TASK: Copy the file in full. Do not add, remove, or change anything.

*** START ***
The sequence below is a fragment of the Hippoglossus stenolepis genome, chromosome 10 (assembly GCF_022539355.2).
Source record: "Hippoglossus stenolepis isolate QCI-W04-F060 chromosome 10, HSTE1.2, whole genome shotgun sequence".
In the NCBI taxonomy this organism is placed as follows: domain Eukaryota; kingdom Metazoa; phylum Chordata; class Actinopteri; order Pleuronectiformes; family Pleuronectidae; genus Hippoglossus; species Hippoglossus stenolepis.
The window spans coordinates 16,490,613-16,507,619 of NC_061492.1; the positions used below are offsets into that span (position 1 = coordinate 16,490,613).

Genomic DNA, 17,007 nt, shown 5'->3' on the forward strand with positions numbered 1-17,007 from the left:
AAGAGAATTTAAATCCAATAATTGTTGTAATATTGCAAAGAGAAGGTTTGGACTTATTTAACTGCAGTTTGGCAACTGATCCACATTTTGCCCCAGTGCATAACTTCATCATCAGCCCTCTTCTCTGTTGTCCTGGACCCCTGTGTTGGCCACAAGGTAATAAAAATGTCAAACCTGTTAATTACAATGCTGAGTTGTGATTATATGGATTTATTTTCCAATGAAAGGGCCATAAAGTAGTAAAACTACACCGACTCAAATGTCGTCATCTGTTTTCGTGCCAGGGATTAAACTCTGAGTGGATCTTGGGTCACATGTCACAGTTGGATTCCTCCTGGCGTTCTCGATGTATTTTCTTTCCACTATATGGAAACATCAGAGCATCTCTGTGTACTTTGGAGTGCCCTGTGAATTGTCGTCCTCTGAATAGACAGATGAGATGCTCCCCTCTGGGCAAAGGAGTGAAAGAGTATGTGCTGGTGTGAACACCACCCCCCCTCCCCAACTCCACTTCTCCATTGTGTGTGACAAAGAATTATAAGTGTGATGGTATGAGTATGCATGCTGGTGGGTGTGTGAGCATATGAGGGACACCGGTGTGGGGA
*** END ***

The sequence below is a fragment of the Hippoglossus stenolepis genome, chromosome 10 (assembly GCF_022539355.2).
Source record: "Hippoglossus stenolepis isolate QCI-W04-F060 chromosome 10, HSTE1.2, whole genome shotgun sequence".
In the NCBI taxonomy this organism is placed as follows: domain Eukaryota; kingdom Metazoa; phylum Chordata; class Actinopteri; order Pleuronectiformes; family Pleuronectidae; genus Hippoglossus; species Hippoglossus stenolepis.
The window spans coordinates 16,490,613-16,507,619 of NC_061492.1; the positions used below are offsets into that span (position 1 = coordinate 16,490,613).

Genomic DNA, 17,007 nt, shown 5'->3' on the forward strand with positions numbered 1-17,007 from the left:
AAGAGAATTTAAATCCAATAATTGTTGTAATATTGCAAAGAGAAGGTTTGGACTTATTTAACTGCAGTTTGGCAACTGATCCACATTTTGCCCCAGTGCATAACTTCATCATCAGCCCTCTTCTCTGTTGTCCTGGACCCCTGTGTTGGCCACAAGGTAATAAAAATGTCAAACCTGTTAATTACAATGCTGAGTTGTGATTATATGGATTTATTTTCCAATGAAAGGGCCATAAAGTAGTAAAACTACACCGACTCAAATGTCGTCATCTGTTTTCGTGCCAGGGATTAAACTCTGAGTGGATCTTGGGTCACATGTCACAGTTGGATTCCTCCTGGCGTTCTCGATGTATTTTCTTTCCACTATATGGAAACATCAGAGCATCTCTGTGTACTTTGGAGTGCCCTGTGAATTGTCGTCCTCTGAATAGACAGATGAGATGCTCCCCTCTGGGCAAAGGAGTGAAAGAGTATGTGCTGGTGTGAACACCACCCCCCCTCCCCAACTCCACTTCTCCATTGTGTGTGACAAAGAATTATAAGTGTGATGGTATGAGTATGCATGCTGGTGGGTGTGTGAGCATATGAGGGACACCGGTGTGGGGA